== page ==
Four area restaurants double down, Bed Stuy loses brisket, and Carroll Garden’s builds a better burger in this week’s scrumptious serving of gossip.
The grass-fed patties peddled at newcomer Burgersmith (which quietly opened for business a week ago on the corner of Baltic and Smith Streets, in the old Faan space) are enough to make you melt. The cow is ground daily at nearby butcher shop Paisanos and griddled on a cast iron flat top, before being slapped on special Portuguese muffins from Cape Cod. Vegans and pesco-pollo vegetarians will also find their perfect patty — turkey, quinoa-nut-veggie and seared rainbow trout options all grace the highly customizable menu.
Another top-tiered Manhattan joint (see Vanessa’s Dumpling House, Meatball Shop, Loreley, and Mama’s Food Shop before it) is setting down roots in the flourishing foodie haven of Williamsburg. The Wall Street Journal reports that Max, an established East Village favorite for simple, affordable red sauce Italian, is shuttering its original Avenue B spot and bringing penne and polpetti to Driggs Avenue this spring.
In other expansion news, cozy Cobble Hill café Ted and Honey has opened a spacious new eatery called BLDG 92 at the Brooklyn Navy Yard Center. They now have a full-fledged catering division as well — Parker Red Culinary Events — which exclusively supplies food to the 8,000 square food event space. Caramelized banana and maple oatmeal for everyone!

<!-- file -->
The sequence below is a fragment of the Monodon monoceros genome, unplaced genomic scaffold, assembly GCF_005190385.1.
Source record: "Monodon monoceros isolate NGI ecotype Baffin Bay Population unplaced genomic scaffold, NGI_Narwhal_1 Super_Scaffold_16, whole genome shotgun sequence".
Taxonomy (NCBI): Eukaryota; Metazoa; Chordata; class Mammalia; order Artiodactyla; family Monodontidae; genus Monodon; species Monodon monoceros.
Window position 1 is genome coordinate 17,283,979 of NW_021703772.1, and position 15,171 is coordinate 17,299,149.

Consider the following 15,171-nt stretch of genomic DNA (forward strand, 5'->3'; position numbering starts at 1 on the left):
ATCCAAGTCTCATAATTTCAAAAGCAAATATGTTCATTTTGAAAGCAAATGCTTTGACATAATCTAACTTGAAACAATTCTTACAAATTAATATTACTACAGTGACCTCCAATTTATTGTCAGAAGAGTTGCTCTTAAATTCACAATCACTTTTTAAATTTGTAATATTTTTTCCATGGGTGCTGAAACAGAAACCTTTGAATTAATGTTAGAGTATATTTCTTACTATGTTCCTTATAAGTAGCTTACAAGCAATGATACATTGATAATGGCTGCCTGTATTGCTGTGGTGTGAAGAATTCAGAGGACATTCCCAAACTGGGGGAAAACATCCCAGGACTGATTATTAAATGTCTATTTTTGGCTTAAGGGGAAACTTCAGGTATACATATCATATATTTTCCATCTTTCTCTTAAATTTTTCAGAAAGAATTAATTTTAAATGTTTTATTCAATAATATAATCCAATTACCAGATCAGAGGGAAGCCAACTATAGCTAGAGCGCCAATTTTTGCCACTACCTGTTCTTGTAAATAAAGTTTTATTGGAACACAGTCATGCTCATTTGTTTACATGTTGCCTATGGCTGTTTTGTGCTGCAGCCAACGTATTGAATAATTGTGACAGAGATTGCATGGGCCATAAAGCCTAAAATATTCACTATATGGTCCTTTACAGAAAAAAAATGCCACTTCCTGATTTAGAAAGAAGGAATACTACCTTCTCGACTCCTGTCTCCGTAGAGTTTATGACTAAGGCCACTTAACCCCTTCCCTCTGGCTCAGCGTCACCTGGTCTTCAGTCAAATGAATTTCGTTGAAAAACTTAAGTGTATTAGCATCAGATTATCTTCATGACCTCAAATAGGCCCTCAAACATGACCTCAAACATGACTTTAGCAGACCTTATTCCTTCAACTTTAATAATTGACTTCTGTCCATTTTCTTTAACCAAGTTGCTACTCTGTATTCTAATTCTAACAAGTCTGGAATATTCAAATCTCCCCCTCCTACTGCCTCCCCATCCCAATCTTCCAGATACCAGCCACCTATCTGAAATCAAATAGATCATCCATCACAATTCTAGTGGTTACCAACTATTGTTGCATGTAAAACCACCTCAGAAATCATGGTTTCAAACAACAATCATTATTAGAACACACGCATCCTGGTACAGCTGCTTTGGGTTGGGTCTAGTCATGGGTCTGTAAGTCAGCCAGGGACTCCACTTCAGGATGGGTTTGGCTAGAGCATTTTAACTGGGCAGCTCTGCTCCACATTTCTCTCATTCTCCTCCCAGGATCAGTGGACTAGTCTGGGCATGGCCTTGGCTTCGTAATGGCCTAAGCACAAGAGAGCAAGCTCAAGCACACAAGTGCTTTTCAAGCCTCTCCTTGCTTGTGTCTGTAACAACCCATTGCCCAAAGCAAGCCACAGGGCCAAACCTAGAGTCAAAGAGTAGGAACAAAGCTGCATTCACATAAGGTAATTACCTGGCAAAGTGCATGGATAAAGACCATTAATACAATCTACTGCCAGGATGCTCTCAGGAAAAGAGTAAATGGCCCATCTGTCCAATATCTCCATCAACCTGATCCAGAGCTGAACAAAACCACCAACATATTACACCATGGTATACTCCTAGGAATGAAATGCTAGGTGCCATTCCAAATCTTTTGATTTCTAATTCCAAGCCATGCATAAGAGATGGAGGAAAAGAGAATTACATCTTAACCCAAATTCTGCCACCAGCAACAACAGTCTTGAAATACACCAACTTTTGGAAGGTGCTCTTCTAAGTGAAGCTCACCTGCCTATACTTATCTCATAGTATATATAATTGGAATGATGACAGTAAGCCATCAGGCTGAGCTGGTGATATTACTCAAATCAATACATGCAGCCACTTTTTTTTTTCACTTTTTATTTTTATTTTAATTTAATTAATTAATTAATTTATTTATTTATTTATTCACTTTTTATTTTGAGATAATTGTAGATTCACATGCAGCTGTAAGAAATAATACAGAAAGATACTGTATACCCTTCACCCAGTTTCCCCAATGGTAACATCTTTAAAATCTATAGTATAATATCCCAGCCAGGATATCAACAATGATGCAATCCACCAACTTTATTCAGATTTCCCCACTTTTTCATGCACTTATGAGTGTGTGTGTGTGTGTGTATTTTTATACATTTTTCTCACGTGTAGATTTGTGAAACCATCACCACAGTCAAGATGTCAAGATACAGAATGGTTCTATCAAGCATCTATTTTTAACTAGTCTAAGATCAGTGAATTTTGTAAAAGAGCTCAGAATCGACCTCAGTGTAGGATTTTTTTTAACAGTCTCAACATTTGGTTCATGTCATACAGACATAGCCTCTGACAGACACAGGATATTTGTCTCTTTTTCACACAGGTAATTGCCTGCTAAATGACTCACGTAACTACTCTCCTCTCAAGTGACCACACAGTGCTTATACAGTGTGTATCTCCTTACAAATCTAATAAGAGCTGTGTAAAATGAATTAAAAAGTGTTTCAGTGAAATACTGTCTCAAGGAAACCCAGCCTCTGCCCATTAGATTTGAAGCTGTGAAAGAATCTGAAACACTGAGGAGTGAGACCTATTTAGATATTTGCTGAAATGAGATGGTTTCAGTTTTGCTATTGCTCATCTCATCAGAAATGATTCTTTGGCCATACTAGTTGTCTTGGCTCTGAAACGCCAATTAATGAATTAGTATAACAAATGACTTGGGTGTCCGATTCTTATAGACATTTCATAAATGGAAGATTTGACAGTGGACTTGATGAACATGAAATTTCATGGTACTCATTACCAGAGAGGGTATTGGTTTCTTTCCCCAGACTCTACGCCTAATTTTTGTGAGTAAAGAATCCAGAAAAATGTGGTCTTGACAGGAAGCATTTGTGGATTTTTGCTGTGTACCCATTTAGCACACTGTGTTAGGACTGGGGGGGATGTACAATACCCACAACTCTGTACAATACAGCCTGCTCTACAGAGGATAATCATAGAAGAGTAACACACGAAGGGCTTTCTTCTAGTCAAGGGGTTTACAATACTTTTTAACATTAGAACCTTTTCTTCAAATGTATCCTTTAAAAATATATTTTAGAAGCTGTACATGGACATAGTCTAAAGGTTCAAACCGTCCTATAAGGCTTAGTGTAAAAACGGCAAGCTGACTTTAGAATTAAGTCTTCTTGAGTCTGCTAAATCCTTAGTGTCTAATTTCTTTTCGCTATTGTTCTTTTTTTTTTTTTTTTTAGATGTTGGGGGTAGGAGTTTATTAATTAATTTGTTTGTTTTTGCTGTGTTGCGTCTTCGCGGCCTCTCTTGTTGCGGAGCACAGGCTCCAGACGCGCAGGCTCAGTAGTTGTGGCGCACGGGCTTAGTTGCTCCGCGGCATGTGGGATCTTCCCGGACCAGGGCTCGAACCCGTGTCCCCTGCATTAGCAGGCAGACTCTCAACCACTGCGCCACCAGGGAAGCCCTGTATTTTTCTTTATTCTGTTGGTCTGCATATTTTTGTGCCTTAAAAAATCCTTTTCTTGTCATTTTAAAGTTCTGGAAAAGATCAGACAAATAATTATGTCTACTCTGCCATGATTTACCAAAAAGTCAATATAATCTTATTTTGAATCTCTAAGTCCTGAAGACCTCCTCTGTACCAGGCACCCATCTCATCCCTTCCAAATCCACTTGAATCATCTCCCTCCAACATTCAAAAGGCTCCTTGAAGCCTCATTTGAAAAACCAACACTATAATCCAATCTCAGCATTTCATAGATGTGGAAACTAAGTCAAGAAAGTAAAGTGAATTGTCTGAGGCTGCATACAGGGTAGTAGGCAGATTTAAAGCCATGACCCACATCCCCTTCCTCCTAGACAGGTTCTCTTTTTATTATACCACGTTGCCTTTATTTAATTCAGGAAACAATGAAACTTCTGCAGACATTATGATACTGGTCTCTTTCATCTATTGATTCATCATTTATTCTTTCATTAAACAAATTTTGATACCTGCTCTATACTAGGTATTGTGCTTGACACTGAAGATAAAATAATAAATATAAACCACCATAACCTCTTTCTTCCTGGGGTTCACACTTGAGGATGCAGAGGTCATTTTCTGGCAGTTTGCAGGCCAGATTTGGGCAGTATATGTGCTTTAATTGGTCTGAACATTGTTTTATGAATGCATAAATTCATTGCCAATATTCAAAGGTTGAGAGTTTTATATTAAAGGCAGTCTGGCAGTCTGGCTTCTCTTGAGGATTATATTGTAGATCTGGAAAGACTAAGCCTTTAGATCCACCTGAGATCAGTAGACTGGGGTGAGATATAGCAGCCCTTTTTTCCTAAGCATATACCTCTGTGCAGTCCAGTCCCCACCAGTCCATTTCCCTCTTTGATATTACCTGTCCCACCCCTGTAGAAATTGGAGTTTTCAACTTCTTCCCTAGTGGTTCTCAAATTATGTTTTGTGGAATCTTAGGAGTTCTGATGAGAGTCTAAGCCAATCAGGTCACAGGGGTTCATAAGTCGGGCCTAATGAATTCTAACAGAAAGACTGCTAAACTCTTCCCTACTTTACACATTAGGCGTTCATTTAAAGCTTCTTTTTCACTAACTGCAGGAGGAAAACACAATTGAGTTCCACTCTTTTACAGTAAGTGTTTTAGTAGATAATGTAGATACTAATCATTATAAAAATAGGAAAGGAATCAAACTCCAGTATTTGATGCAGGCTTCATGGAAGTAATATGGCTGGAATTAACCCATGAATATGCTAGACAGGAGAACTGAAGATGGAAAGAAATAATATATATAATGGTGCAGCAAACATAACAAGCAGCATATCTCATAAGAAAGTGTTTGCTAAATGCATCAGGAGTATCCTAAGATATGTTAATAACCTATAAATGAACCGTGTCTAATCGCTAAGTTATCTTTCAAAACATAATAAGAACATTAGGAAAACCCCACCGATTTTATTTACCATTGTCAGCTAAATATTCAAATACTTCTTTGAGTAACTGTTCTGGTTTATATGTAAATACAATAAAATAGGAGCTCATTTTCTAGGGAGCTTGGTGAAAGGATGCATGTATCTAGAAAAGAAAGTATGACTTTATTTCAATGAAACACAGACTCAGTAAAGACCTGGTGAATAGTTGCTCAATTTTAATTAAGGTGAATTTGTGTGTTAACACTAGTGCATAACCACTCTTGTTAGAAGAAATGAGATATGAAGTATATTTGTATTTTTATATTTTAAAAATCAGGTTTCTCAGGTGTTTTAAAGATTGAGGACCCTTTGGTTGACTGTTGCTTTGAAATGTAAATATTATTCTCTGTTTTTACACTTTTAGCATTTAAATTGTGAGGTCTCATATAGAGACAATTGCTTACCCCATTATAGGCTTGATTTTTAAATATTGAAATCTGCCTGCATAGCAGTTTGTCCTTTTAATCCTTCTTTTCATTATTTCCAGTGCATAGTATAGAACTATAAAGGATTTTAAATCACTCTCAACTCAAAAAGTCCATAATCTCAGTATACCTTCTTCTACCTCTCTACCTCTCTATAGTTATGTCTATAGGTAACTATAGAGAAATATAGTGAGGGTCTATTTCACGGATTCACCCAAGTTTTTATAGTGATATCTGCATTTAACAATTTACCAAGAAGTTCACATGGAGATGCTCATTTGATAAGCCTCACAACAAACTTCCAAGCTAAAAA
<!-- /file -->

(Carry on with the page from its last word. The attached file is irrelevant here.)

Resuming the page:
3rd Ward’s bygone Goods truck, a restored 1946 trailer that briefly peddled burgers, dogs, and fried green tomato sandwiches on the corner of Metropolitan Avenue and Lorimer Street, will see new life as an art deco-styled Mexican eats truck called Zona Rosa. According to dnainfo.com, the owners of Mesa Coyoacan will serve tacos and margaritas to Williamsburg revelers late into the night.
Brownstoner reports that Slope fave Stone Park Café is expanding into the shuttered Pizza Rustica space next door, opening a catering hall for scheduled, special events. We presume that doesn’t include emergency brunches for four at 12:30 pm on a Sunday morning.
Our friends at The Local (hey there, Kuntzman!) report that the DeKalb Market will boast a brand new wine-and-beer license when it reopens this spring. Cheeky Sandwiches, Robicelli’s cupcakes, indie designer duds and now craft suds too? Forget the Fulton Mall, come April, we’re not leaving Willoughby Street.
It’s a sad day for sliced meat: Fork in the Road reports that 1970’s-era deli, David’s Brisket, has closed. It was a true Brooklyn original — where else can you find exemplary pastrami, corned beef, and yes, brisket on rye, in a traditional Jewish deli run alternately by Jamaicans and devout Middle Eastern Muslims? Only in New York, my friends, only in New York.